jueves, 24 de septiembre de 2009

Cuando la crisis nos alcance...(IX): Fué la "gran banca". Proxima la "gran Farma"...

The human consequences of market failure in the pharmaceutical industry

The happy pill – SSRI drugs

The first of the selective serotonin reuptake inhibitors – SSRI drugs – was Zimelidine.
Zimelidine was developed in the early 1980s for the Swedish company AstraAB. It was first sold in 1982, by 1983 it had been banned worldwide due to serious and fatal cases of central and peripheral neuropathy known as Guillain-Barré syndrome and suicide ideation, particularly in younger people

Vioxx – a drug disaster

Vioxx (Rofecoxib) was introduced and marketed by the drugs company Merck in 1999 as an effective and safer alternative to previous nonsteroidal anti-inflammatory drugs for the treatment of the pain associated with osteoarthritis. Six years later it was removed from the market worldwide when it was recognised that it significantly increased the risk of cardiovascular incidents. It was described by Dr David Graham in the US Senate as the ‘single greatest drug safety catastrophe in the history of this country or the history of the world’.

Baycol – avoidable casualties?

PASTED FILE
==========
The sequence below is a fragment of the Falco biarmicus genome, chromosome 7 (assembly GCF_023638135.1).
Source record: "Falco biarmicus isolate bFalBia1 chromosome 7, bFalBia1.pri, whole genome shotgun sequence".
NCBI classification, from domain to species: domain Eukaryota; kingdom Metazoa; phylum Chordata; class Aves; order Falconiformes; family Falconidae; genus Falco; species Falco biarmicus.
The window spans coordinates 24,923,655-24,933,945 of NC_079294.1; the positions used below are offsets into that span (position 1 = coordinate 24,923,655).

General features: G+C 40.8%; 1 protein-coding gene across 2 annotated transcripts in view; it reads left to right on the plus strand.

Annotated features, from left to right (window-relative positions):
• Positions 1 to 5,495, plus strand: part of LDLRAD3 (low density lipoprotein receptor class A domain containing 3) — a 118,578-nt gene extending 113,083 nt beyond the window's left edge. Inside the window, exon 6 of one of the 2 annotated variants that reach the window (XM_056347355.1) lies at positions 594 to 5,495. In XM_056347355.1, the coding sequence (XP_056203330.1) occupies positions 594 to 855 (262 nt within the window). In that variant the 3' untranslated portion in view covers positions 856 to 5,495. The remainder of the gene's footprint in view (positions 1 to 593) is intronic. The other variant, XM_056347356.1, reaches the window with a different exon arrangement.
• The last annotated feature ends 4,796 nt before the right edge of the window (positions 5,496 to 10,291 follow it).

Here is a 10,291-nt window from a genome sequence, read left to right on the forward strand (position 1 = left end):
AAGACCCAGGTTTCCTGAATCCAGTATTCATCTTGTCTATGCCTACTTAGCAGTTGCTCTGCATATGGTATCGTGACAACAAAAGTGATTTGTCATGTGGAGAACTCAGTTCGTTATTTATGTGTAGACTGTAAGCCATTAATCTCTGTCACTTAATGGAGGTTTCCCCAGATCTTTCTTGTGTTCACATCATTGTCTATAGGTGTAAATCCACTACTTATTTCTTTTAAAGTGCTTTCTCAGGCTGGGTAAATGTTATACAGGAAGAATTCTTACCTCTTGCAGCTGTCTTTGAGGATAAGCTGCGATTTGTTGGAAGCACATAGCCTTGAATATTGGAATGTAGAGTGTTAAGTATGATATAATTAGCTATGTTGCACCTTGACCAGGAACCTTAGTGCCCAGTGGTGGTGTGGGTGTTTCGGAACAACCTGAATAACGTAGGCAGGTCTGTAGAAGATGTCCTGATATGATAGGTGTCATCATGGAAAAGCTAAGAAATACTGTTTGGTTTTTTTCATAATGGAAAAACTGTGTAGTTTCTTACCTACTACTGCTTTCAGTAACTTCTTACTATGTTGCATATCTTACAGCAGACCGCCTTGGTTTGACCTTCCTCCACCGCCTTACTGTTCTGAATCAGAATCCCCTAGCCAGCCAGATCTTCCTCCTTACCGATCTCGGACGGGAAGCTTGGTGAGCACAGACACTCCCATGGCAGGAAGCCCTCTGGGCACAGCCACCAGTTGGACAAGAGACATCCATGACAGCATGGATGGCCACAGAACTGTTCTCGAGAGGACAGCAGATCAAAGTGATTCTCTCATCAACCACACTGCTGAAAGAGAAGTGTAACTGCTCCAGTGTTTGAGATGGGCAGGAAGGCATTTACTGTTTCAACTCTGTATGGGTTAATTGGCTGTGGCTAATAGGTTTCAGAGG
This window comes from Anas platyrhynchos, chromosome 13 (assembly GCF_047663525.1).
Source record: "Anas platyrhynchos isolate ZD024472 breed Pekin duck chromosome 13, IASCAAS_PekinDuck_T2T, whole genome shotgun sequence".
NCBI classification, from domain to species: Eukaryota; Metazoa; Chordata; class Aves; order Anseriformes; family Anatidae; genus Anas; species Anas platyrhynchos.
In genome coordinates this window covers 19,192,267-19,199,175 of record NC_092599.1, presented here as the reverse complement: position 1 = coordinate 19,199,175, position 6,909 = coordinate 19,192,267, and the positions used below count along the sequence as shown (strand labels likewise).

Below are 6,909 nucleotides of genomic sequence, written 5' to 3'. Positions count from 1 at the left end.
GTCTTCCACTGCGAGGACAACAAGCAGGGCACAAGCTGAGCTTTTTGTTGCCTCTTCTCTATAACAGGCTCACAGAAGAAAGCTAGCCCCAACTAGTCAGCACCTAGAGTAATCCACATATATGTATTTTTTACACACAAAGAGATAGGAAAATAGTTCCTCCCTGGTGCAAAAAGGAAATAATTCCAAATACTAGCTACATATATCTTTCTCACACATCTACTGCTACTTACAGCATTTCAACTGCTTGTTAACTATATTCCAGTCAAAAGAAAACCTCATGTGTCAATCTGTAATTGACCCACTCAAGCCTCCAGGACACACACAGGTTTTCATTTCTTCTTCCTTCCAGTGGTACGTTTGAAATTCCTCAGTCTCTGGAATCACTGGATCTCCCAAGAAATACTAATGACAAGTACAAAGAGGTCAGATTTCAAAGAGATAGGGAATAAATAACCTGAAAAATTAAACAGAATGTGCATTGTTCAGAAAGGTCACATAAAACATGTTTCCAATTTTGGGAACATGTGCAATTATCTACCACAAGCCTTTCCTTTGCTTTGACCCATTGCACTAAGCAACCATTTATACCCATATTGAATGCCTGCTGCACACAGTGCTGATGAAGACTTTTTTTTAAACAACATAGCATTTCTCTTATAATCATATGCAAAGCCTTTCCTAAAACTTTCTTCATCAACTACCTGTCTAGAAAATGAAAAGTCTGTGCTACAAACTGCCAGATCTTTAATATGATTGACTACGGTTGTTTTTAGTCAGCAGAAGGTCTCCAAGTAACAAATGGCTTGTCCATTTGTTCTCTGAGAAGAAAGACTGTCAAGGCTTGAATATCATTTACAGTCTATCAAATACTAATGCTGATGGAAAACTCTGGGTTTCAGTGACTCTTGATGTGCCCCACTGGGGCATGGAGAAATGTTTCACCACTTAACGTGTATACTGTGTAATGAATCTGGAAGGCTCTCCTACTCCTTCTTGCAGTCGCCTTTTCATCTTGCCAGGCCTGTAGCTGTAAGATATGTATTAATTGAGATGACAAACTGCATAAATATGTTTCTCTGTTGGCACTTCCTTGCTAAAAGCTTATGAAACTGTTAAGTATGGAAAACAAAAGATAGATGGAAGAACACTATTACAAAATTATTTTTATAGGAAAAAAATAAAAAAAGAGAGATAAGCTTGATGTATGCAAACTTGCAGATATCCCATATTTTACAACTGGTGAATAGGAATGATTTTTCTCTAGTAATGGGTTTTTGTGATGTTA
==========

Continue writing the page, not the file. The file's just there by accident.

Baycol, also know as Lipobay, was first licensed in 1998 as an anti-cholesterol drug produced by the German drugs firm Bayer. It was seen as an immediate success as millions of people worldwide switched fromusing other statin drugs to Baycol. However, Baycol users soon began to complain of adverse effects, including rhabdomyolysis, a deterioration in muscle tissue, which can lead to kidney failure, paralysis and death.

Ritalin and Concerta – drugs for children

Ritalin and Concerta are amphetamines whose active ingredient is methylphenidate. These two drugs are prescribed to millions of children across the globe to treat a condition known as Attention Deficit Hyperactivity Disorder (ADHD). (...) However, in 2007 the study’s co-author, Professor William Pelham of the University of Buffalo, stated that the beneficial impact of the medications were exaggerated in the first study and the idea that if children were medicated longer they would have better outcomes was not the case. Professor Pelham, who led the study, stated that in the long run there are ‘no beneficial effects’ of medication.

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